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A visit to a cousin last week stirred up childhood memories when I saw her daughter reading a book of Little Lulu comics. The Dutchess of Kensington (she spells it with a T because she is Pennsylvania Dutch) came along for the visit, reminding everyone that Little Lulu has always been, and still is, her favorite cartoon character. As a ten-year-old at camp in the 1950, I read zillions of comics passed around by the other boys. Although we boys preferred more violent, adventurous stuff, there was plenty of Lulu, the girl in the short red dress, who had her own mind and followed it.
Created in 1935 by Marjorie Henderson Buell as a one-panel cartoon for the Saturday Evening Post (Lulu, apparently no fan of weddings, spreading banana peels at the feet of a bridal procession), the comic strip became a worldwide phenomenon and a merchandising gold mine. As a kid I remember Lulu doing ads for Kleenex. Marge herself reportedly never drew a multipanel strip, but retained the rights to Lulu until 1971. A workhorse of the comics industry named John Stanley wrote and sketched a lion's share of the Lulu episodes. Both Marge and John Stanley died in 1993. Dark Horse Comics currently publishes Lulu reprints and sells vinyl Lulu figures made in China.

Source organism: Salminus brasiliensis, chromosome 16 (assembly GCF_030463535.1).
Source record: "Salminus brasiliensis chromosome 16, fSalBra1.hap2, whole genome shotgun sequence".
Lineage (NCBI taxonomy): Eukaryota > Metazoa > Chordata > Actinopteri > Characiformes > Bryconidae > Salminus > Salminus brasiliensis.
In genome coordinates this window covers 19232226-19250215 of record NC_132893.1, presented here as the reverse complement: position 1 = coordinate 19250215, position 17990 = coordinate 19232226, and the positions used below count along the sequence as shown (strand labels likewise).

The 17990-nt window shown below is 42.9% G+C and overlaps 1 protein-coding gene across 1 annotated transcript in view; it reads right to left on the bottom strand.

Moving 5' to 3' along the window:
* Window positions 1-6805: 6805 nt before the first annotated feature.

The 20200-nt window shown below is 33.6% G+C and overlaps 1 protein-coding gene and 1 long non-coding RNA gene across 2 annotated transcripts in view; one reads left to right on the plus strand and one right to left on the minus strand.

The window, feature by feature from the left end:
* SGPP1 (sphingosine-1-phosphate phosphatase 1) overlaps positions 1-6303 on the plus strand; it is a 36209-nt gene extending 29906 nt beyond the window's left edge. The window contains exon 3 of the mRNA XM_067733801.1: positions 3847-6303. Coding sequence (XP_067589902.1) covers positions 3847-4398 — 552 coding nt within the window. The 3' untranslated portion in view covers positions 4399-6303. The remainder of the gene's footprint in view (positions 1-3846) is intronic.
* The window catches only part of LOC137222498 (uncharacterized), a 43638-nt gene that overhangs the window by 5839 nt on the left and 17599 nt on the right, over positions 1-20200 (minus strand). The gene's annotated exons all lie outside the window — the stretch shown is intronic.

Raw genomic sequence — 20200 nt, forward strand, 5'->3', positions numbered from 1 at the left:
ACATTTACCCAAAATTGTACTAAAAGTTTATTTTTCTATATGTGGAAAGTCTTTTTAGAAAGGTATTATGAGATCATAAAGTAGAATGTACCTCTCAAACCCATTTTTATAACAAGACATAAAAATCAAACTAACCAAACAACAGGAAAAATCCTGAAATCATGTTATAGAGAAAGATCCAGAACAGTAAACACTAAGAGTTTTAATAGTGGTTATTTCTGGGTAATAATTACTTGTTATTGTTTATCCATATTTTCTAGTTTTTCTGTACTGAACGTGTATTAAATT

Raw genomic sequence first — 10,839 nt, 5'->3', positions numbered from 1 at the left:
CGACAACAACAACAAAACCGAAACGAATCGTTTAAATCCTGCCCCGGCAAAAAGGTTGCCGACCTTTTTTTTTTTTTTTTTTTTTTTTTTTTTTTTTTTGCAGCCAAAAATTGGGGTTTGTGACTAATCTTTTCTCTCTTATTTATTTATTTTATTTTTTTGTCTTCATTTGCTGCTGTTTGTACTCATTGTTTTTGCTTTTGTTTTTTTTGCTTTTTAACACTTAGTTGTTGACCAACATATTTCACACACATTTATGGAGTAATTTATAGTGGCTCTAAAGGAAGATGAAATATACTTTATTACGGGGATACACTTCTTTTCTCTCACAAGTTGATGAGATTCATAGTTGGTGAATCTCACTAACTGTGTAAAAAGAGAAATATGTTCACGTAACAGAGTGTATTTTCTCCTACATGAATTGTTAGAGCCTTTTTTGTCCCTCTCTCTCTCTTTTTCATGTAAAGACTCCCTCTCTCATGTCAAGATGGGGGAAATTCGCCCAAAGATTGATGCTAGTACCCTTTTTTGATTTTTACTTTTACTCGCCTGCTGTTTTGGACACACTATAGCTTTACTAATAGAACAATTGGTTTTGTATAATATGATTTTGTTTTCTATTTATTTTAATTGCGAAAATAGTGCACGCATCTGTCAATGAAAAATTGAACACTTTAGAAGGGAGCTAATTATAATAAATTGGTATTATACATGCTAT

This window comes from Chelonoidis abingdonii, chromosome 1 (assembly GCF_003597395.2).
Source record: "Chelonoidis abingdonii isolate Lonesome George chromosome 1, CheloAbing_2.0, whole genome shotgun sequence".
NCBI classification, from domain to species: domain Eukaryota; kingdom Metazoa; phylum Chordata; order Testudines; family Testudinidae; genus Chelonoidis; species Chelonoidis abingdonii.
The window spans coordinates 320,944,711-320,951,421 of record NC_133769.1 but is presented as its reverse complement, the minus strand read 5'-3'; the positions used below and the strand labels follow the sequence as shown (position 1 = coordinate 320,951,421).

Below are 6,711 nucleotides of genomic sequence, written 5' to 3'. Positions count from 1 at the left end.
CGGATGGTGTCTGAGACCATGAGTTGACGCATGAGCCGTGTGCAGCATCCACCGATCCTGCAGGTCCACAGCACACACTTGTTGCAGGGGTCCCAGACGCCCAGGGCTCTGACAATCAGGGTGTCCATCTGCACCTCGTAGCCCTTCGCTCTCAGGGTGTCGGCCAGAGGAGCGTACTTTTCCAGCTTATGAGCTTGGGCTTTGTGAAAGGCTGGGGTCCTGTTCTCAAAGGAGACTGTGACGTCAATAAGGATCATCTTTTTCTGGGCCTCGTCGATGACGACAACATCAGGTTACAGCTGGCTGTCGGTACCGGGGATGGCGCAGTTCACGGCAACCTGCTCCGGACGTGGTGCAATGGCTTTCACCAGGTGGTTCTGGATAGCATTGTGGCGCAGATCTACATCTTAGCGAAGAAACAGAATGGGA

Lulu was translated into many languages and became the subject of many movie-house cartoons. Marge's son, Lawrence became a professor of American literature at Harvard. That university later became the repository of Marjorie Henderson Buell's papers. Lawrence's father C. Addison Buell was a telecommunications executive who protected Marge and their two sons from the frequent relocations typical of high-ranking businessmen. The family remained near Philadelphia.
Given that the Little Lulu character was independent to the point of arrogance and mischief, and that the cartoon and its spin-offs were a capitalistic merchandising bonanza, for better or worse, Lulu was quintessentially American. Lawrence Buell reportedly tells the story of how he and his brother had implored their mother to permit Little Lulu media to contain a more explicitly political and feminist message. Marge reportedly replied by quoting movie mogul Sam Goldwyn: "If you want to send a message, try Western Union." But in the spirit of Canadian media guru Marshall McLuhan, the medium is indeed Little Lulu's message, as exemplified in this Arabic introduction to a Little Lulu cartoon.Permanent Link to This Entry | | | Technorati Tag: LittleLulu blog comments powered by Disqus Comments (View)
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